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Posted on June 15, 2011 by  & 

Electric vehicle value chain is changing

The electric vehicle value chain is shown below. Basically, some finishers buy in the capital intensive powertrain from specialist suppliers and do the labour intensive, less technical coachwork to make a vehicle. This is commonplace with military vehicles and buses for instance. The new IDTechEx reports, Electric Buses and Taxis 2011-2021 and Military, Security & Police Electric Vehicles 2011-2021 give the detail on strong examples of this in buses and military vehicles in particular.
 
On the other hand, some manufacturers do the whole operation, Toyota, the world number one in electric vehicles, Tara International, Tata Motors/ Tata Motors Europe, Daimler AG (in some cases), Peraves, Alke, eWolf and Nissan being examples. Hybrid powertrains are a particularly complex technology, making them a meaningful segment for some time to come. There is nothing new in this: for example, with conventional cars, Rolls Royce has traditionally left the coachwork to others. However, even hybrid powertrains are simplifying and there will be a trend towards vehicle manufacturers buying in range extenders (Intelligent Energy, Bladon Jets, Polaris Industries), motors (Siemens AG), batteries (Valence Technology, Oxis Energy) etc separately and assembling them themselves into optimised systems.
 
 
Electric vehicle value chain
Source IDTechEx
 
By contrast, the smaller and simpler pure electric vehicles already have nothing that can be identified as a powertrain as such. Donald Wu, CEO of Pihsiang, the leader in pure EV three and four wheel scooters used as mobility for the disabled, has now diversified into pure electric microcars and their traction batteries. He has expressed the view that all of these sectors are best addressed by small local companies in future because their construction is relatively straightforward, with no gear train etc.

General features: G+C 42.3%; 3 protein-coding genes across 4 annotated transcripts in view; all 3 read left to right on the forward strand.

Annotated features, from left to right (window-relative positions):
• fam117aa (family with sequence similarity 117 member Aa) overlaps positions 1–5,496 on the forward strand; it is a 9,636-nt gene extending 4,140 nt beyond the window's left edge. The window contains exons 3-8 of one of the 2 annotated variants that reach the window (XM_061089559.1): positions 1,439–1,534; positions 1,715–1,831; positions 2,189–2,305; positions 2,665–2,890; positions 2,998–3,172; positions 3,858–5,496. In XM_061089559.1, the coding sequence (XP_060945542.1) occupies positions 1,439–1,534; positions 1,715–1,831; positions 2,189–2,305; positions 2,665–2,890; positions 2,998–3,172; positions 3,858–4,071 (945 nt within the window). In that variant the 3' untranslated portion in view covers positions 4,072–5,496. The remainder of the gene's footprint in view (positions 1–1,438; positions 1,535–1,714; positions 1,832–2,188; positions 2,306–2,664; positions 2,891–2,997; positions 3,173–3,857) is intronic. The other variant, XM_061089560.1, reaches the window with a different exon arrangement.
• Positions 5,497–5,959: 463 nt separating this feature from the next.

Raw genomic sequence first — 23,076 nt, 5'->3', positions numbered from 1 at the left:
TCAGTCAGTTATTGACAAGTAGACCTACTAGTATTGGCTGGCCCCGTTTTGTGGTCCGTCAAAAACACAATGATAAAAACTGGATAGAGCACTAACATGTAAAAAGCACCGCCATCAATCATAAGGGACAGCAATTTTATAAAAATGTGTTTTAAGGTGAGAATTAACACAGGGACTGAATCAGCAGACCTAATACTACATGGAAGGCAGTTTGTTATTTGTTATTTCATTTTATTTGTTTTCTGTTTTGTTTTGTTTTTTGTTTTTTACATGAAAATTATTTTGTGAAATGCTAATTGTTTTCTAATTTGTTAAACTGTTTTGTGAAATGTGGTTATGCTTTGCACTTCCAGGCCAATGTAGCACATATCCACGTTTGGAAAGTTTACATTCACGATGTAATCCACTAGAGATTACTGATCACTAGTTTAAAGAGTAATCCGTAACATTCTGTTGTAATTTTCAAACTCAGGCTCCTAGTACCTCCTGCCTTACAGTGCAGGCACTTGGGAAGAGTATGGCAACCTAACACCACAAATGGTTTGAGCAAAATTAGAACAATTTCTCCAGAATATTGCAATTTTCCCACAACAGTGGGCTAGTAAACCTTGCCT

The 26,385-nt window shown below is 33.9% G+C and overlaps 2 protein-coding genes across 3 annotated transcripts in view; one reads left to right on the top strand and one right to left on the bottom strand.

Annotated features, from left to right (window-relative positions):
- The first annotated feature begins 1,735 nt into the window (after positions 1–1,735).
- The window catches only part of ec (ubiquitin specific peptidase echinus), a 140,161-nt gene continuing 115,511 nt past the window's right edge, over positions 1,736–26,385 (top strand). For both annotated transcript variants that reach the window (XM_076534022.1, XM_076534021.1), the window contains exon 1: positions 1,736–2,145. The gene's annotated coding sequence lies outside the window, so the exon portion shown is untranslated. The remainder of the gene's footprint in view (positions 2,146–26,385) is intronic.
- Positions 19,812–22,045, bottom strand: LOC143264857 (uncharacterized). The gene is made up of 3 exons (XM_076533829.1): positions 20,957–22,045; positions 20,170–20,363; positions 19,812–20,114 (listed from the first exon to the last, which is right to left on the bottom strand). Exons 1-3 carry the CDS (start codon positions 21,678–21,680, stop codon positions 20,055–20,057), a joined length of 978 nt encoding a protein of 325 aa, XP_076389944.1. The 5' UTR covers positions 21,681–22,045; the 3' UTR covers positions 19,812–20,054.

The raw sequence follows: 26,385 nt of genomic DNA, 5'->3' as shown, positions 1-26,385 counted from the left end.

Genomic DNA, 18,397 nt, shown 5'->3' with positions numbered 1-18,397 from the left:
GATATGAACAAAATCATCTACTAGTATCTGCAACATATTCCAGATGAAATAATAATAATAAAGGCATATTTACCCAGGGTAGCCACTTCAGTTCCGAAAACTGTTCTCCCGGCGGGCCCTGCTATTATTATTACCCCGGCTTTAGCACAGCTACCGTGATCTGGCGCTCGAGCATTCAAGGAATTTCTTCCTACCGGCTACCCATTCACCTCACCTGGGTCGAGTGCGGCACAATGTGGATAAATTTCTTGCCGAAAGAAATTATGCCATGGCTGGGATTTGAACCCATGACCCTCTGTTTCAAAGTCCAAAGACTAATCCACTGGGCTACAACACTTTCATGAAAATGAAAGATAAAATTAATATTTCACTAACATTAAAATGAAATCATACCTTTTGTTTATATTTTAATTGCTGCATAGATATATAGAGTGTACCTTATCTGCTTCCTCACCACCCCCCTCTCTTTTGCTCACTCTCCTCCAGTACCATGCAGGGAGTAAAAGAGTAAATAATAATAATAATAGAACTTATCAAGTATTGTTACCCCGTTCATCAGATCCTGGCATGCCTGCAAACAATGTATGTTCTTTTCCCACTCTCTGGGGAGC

This illustrates another trend which is for electric vehicle manufacturers to make key components. This is manufacturers are losing added value in moving to the relatively simpler electric versions of their vehicles - less assembly work, smaller aftermarket - and because they see certain components as key to performance and competitive advantage.
 
Currently the key enabling technologies in electric vehicles are motors, batteries and control systems. For the next ten years, add to that energy harvesting, supercapacitors (ultracapacitors) and range extenders that replace internal combustion engines in hybrids, notably fuel cells and mini turbines.
 
 
To illustrate this we see Toyota and Nissan making their batteries and several manufacturers making their own motors and control electronics - a growing trend. Indeed, the new IDTechEx/PatAnalyse computer analysis of 40,000 patents and commercial success reported in, "Advanced Energy Storage Technologies: Patent Trends and Company Positioning" reveals how automotive leaders such as Toyota and Honda are actively patenting supercapacitor technologies. Nissan partner NEC in traction battery manufacture is a leader in both patenting and selling supercapacitors, having been the original inventor. In energy harvesting, Honda has gone into production with the new flexible photovoltaics and Honda staff tell us this is specifically because of the potential use in electric vehicles.